Evidence also shows that having women on company boards correlates with higher firm performance. One study analyzed the performance of companies listed in the Australian Security Exchange 300 index (ASX300) [1]. The study was based on stakeholder theory, which holds that businesses are rooted within society and thus have some responsibility to do social good. Researchers analyzed how women’s communal traits, including concern for others’ welfare, affected female board members’ concern for stakeholders beyond its financial backers (i.e., shareholders). The study found women board representation to be indirectly correlated with stronger financial performance, because women were more likely to support pro-social activities like corporate social responsibility (CSR), which in turn directly correlate with stronger business performance.

How can practitioners use the evidence above in combination with behavioral science to reduce implicit gender biases among hiring managers?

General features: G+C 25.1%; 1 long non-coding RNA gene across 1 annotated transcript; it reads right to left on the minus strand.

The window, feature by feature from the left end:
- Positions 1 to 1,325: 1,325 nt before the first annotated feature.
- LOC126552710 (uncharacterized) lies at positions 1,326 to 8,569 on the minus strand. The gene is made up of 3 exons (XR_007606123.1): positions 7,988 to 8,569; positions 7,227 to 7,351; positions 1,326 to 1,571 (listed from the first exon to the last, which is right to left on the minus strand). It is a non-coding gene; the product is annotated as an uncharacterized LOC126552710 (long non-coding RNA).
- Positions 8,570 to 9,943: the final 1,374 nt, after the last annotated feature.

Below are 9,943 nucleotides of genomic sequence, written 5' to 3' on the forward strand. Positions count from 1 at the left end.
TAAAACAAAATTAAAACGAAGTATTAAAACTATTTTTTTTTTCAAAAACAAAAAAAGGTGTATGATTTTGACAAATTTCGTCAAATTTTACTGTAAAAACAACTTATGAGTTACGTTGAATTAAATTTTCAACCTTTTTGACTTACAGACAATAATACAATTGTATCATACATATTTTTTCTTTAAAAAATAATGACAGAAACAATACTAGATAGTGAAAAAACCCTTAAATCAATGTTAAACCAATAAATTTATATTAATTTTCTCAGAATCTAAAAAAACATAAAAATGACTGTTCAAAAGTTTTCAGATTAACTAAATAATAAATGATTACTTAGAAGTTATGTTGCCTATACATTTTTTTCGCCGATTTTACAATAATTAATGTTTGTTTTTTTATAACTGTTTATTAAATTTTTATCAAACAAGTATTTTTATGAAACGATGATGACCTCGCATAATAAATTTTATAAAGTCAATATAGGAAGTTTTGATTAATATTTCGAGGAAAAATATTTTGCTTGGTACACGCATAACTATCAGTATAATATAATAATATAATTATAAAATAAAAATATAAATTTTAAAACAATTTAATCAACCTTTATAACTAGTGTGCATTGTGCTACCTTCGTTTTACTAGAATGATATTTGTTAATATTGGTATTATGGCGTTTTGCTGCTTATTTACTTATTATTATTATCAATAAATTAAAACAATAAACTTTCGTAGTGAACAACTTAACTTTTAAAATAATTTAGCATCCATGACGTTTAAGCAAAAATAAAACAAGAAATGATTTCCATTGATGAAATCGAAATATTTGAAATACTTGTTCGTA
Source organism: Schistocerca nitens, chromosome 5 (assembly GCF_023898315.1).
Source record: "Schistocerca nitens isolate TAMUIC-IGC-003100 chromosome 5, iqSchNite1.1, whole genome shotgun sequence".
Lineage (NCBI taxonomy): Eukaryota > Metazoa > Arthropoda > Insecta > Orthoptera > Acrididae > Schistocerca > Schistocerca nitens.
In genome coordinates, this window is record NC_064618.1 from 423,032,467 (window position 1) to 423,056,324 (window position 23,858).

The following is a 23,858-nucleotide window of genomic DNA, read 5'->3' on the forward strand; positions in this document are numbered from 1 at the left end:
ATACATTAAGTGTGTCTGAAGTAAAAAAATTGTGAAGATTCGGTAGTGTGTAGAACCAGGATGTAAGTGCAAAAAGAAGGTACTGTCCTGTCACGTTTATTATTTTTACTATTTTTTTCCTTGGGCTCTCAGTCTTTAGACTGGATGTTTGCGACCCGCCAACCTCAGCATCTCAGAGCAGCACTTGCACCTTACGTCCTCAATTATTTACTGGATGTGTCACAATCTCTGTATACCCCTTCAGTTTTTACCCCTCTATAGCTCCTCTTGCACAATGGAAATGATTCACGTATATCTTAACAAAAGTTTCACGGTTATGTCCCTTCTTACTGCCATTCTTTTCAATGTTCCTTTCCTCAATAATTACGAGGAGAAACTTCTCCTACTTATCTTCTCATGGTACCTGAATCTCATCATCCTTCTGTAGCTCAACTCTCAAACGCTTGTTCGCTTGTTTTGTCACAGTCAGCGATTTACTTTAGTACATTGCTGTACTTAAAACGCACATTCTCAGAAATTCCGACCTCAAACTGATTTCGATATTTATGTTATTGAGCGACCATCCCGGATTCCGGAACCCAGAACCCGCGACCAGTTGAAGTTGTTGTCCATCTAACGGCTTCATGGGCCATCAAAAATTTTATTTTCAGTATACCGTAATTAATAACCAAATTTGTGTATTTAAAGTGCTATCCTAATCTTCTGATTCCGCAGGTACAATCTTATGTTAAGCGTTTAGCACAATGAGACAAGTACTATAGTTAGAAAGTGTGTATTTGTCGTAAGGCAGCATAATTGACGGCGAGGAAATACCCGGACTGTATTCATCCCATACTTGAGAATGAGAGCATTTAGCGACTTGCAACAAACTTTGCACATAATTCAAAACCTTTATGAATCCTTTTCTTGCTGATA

Framing & Loss Aversion

The framing effect is one of the strongest cognitive biases in judgment and decision making [10]. Differences in wording or settings can highlight positive or negative aspects of a choice, leading to changes in perceptions about its attractiveness. Kahneman and Tversky’s famous 1979 study also demonstrated framing as it related to their earlier model of prospect theory, which showed that humans perceive losses as more significant than gains of equal value. In other words, humans are easily affected by loss aversion, such that losing $75 feels more negative than gaining $100 feels positive.

By framing the potential financial risk of not hiring more women leaders, practitioners can attempt to persuade hiring managers – especially executives who have a direct interest in firm financial performance – to hire and promote more women leaders. Take the following example: knowing that organizations that have 30 percent female executives earn up to 6 percent more in profits [9], practitioners can communicate the risk of losing $30 million for a company who earns $500 million in revenue per year.

Confirmation Bias

Confirmation bias is based on a cognitive heuristic – or mental shortcut – that gives more weight to evidence confirming our beliefs than to evidence opposing them. While we’d like to think our beliefs are always rooted in solid evidence, we may be more likely to avoid or dismiss differing viewpoints once we’ve formed an opinion.